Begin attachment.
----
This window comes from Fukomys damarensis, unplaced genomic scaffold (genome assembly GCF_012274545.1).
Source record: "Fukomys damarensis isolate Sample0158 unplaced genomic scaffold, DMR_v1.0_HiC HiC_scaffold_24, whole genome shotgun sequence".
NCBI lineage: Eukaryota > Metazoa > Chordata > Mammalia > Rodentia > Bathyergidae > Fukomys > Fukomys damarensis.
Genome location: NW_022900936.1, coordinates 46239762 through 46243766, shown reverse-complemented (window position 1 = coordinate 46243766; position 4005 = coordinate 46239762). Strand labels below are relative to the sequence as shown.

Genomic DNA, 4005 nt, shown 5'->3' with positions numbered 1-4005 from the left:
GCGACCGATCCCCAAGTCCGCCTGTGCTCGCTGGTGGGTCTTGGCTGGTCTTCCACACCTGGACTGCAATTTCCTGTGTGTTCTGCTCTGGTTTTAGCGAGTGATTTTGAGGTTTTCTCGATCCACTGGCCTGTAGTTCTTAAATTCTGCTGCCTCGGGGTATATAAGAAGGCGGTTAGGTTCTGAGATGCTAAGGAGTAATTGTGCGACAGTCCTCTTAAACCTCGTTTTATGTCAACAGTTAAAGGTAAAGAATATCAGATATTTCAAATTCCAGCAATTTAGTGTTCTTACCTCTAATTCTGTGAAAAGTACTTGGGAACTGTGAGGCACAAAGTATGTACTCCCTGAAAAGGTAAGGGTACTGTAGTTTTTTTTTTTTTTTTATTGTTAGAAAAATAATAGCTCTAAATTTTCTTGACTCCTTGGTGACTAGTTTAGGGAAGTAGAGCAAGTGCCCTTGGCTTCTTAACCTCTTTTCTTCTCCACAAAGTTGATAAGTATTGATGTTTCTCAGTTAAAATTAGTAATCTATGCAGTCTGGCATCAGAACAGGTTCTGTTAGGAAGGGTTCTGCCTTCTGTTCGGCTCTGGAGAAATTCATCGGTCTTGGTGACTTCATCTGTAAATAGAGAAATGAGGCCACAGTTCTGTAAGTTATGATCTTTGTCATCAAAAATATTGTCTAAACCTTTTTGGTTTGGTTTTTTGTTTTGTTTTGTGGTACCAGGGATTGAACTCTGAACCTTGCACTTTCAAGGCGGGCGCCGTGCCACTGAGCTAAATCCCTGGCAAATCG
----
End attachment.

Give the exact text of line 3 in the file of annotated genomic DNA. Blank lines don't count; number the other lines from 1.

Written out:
NCBI lineage: Eukaryota > Metazoa > Chordata > Mammalia > Rodentia > Bathyergidae > Fukomys > Fukomys damarensis.